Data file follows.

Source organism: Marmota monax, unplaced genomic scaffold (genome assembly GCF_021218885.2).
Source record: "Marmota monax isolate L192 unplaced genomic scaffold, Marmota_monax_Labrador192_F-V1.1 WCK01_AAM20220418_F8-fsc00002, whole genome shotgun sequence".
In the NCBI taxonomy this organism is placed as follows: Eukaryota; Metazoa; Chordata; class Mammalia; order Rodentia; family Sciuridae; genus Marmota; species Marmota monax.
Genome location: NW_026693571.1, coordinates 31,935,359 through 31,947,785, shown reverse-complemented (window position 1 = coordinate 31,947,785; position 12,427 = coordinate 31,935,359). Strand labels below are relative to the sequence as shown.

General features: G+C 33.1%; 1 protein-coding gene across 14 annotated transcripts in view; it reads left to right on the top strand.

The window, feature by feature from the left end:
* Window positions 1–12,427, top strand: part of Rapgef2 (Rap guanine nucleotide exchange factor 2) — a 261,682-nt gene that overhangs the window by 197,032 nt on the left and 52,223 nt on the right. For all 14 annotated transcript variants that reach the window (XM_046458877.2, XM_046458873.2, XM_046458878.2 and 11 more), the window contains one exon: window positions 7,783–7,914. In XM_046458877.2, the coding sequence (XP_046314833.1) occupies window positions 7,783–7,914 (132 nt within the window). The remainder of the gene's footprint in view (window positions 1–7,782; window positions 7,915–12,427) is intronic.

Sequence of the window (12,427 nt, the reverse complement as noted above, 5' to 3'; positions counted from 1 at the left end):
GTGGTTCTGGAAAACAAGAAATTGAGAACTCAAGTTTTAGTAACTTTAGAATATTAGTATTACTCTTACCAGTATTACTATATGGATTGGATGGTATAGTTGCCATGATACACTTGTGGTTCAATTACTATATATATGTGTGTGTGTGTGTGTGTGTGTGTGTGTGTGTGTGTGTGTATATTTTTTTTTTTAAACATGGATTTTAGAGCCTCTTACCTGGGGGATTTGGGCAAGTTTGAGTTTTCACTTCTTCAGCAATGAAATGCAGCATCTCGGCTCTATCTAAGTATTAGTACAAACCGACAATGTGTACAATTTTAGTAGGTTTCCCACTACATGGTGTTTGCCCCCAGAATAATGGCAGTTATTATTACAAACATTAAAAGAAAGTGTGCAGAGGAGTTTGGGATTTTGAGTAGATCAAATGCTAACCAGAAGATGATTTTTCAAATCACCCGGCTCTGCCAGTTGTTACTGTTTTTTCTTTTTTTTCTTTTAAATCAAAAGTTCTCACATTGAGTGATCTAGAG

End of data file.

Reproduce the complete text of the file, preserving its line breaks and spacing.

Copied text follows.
Source organism: Marmota monax, unplaced genomic scaffold (genome assembly GCF_021218885.2).
Source record: "Marmota monax isolate L192 unplaced genomic scaffold, Marmota_monax_Labrador192_F-V1.1 WCK01_AAM20220418_F8-fsc00002, whole genome shotgun sequence".
In the NCBI taxonomy this organism is placed as follows: Eukaryota; Metazoa; Chordata; class Mammalia; order Rodentia; family Sciuridae; genus Marmota; species Marmota monax.
Genome location: NW_026693571.1, coordinates 31,935,359 through 31,947,785, shown reverse-complemented (window position 1 = coordinate 31,947,785; position 12,427 = coordinate 31,935,359). Strand labels below are relative to the sequence as shown.

General features: G+C 33.1%; 1 protein-coding gene across 14 annotated transcripts in view; it reads left to right on the top strand.

The window, feature by feature from the left end:
* Window positions 1–12,427, top strand: part of Rapgef2 (Rap guanine nucleotide exchange factor 2) — a 261,682-nt gene that overhangs the window by 197,032 nt on the left and 52,223 nt on the right. For all 14 annotated transcript variants that reach the window (XM_046458877.2, XM_046458873.2, XM_046458878.2 and 11 more), the window contains one exon: window positions 7,783–7,914. In XM_046458877.2, the coding sequence (XP_046314833.1) occupies window positions 7,783–7,914 (132 nt within the window). The remainder of the gene's footprint in view (window positions 1–7,782; window positions 7,915–12,427) is intronic.

Sequence of the window (12,427 nt, the reverse complement as noted above, 5' to 3'; positions counted from 1 at the left end):
GTGGTTCTGGAAAACAAGAAATTGAGAACTCAAGTTTTAGTAACTTTAGAATATTAGTATTACTCTTACCAGTATTACTATATGGATTGGATGGTATAGTTGCCATGATACACTTGTGGTTCAATTACTATATATATGTGTGTGTGTGTGTGTGTGTGTGTGTGTGTGTGTGTGTGTATATTTTTTTTTTTAAACATGGATTTTAGAGCCTCTTACCTGGGGGATTTGGGCAAGTTTGAGTTTTCACTTCTTCAGCAATGAAATGCAGCATCTCGGCTCTATCTAAGTATTAGTACAAACCGACAATGTGTACAATTTTAGTAGGTTTCCCACTACATGGTGTTTGCCCCCAGAATAATGGCAGTTATTATTACAAACATTAAAAGAAAGTGTGCAGAGGAGTTTGGGATTTTGAGTAGATCAAATGCTAACCAGAAGATGATTTTTCAAATCACCCGGCTCTGCCAGTTGTTACTGTTTTTTCTTTTTTTTCTTTTAAATCAAAAGTTCTCACATTGAGTGATCTAGAG